State laws generally protect unregistered trademarks, but the federal system (the Principal Register) provides exclusive national ownership and other benefits. It’s therefore usually advisable to seek federal registration, assuming there is or will be use of the mark or trade dress in interstate commerce. It is also desirable to file for incontestability after the mark has been registered for five years, as this has benefits in precluding certain challenges to the trademark’s validity. The mark or trade dress should also be recorded with U.S. Customs for various benefits.
Filing an application for federal registration of a trademark often may be handled by the applicant with some guidance from an attorney initially and subsequently when the application is acted on by the Trademark Office. For trade dress and any substantial office actions, a good trademark attorney should be enlisted to pursue the registration.
A federal trademark application can be filed before you actually use an intended mark or trade dress in interstate commerce, with what is called an “Intent To Use” application. Examination will proceed on this basis, but registration will not be made until a statement attesting to actual use is filed. Trademark examination is significantly faster than patent examination.
It is also important to ensure that you don’t infringe on other parties’ trademarks. Your mark or trade dress should not cause any mistake or deception with respect to another source of similar goods or services, and it should not tarnish or blur the distinctive nature of a famous mark or trade dress. An attorney can help you in searching and determining the likelihood of confusion or dilution of other parties’ marks.
Copyright law is available to protect original works of authorship including literary, dramatic, musical, and artistic works. This may include computer software, architecture, photographs, patterns on clothing, jewelry design, packaging graphics, and ornamental features on products. A minimum degree of creativity must be present,4 though the bar to meet that requirement is not very high. The work also must be fixed in a tangible medium to be protected.
A useful item is only protectable by copyright to the extent that its literary or artistic aspects are physically or conceptually separable from its useful aspects. In the case of graphics on packaging, for example, this separation is easy to make because the words and images on the packaging are not integral to the function of the packaging.
In order to exploit copyright protection the copyright owner must register the copyright with the Copyright Office, which is a straightforward matter of paperwork. Registration must be made within three months of first “publication” of the copyrighted material in order to receive critical benefits, and it is also advisable to place a notice of the copyright on the item. It is also important for copyright owners who are not the author of the work to have clear evidence of their ownership, such as a work for hire agreement or an assignment of rights.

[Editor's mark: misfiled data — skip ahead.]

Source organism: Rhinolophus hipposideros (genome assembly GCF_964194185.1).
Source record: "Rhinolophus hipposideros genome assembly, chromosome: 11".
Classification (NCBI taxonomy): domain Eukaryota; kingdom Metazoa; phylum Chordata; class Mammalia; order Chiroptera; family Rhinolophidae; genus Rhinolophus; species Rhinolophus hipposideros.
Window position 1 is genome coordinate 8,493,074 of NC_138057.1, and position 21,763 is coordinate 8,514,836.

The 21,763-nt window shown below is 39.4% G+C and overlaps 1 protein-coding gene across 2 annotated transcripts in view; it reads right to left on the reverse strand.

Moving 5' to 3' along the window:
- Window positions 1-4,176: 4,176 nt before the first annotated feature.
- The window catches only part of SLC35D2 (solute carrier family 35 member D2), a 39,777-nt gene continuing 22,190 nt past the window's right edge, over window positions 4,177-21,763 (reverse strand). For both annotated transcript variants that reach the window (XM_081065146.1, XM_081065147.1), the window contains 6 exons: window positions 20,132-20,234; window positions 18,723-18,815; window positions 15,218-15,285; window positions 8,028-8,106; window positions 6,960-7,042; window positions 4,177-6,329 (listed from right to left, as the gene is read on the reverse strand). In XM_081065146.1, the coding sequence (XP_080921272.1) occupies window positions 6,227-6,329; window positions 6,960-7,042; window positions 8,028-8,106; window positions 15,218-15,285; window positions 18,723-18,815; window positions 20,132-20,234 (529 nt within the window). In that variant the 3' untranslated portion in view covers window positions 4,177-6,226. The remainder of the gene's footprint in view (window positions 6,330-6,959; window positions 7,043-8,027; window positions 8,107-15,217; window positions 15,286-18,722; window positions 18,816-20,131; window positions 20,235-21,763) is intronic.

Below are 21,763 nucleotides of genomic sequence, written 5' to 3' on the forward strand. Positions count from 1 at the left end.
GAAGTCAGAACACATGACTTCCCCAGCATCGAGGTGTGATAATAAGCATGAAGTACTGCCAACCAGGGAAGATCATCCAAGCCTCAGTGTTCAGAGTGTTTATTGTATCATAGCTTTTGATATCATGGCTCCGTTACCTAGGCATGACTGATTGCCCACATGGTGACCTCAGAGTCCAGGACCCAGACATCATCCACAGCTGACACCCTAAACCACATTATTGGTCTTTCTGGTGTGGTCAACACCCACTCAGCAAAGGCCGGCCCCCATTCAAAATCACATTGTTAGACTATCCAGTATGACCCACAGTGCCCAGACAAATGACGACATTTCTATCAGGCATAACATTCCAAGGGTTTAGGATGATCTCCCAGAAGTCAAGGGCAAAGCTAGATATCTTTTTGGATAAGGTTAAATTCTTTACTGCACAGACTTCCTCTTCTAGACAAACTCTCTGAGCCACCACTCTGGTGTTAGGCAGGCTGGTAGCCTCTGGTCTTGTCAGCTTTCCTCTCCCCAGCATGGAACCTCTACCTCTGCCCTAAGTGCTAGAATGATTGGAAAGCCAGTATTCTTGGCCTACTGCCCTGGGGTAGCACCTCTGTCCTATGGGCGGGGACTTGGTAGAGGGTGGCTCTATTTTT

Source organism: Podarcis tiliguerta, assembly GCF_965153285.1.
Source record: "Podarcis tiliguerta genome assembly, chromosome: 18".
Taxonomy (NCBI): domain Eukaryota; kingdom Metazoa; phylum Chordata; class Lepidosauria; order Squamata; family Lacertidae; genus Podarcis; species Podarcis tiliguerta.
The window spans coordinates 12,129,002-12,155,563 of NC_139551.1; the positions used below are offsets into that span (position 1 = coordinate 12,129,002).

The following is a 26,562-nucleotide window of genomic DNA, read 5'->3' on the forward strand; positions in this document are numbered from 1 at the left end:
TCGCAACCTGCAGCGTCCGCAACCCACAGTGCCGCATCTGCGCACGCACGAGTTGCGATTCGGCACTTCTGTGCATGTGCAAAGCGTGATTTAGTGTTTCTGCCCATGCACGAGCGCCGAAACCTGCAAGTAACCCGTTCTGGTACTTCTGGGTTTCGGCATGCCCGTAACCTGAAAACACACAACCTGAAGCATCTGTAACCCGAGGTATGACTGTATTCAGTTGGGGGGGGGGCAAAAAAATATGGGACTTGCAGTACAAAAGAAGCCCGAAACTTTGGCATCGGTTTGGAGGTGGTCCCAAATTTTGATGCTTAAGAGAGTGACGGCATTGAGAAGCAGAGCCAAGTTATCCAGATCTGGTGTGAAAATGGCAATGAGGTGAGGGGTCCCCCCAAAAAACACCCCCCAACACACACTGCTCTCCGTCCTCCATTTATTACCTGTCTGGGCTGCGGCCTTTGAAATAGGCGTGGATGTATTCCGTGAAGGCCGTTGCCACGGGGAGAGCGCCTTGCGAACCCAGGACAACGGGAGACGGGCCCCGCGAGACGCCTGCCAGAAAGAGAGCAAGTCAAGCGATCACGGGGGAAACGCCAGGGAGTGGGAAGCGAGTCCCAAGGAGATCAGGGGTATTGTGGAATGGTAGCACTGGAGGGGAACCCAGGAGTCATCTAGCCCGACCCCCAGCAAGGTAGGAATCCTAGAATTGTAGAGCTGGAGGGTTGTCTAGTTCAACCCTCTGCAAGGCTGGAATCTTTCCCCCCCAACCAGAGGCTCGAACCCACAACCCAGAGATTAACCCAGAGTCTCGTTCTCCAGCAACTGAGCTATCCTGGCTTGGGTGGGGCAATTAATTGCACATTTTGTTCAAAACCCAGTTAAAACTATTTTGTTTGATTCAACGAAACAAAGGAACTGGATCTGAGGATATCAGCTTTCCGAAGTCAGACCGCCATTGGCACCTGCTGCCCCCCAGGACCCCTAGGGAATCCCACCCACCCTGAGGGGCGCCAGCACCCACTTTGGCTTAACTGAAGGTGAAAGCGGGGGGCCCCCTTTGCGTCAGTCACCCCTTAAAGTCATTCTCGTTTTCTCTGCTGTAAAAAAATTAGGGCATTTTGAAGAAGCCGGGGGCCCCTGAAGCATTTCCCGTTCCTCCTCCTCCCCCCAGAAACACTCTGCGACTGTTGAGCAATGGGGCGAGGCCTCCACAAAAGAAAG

The term of a copyright is the life of the author plus 70 years, or for works made for hire it is 95 years from the date of first publication.5 Once registered, a copyright does not need to be renewed. As with trademarks/trade dress, copyrights should be recorded with U.S. Customs for various benefits.
It’s best to develop product design, IP protection, and marketing campaigns holistically. In many if not most cases, two or all three of the types of IP discussed above may be applicable and can be protected together in connection with one item. Strategy is best handled by skilled legal counsel, including a registered patent attorney if design patents are involved.
- This Primer does not address foreign protection. Other countries and regions generally have similar trademark and copyright systems, but many have slightly different forms of protection in place of the U.S.’s design patent system such as Canada’s Industrial design law and Europe’s Community design. The availability of and requirements for receiving the benefit of U.S. filing dates in overseas filings is another reason to address IP as early as possible, and to consult with a skilled IP attorney in the process.
- Infringement of a design patent results in automatic disgorgement of the infringer’s profits; however, if the design does not apply to the entire article at issue, damages may be limited to the component to which the design applies.
- Inwood Labs., Inc. v. Ives Labs., Inc., 456 U.S. 844, 850, n.10 (1982).
- The creativity requirement roughly translates into a requirement of a minimum degree of elaborateness of the original material.
- Copyright term is a bit more complicated than stated above, but the exceptions do not apply to ordinary cases.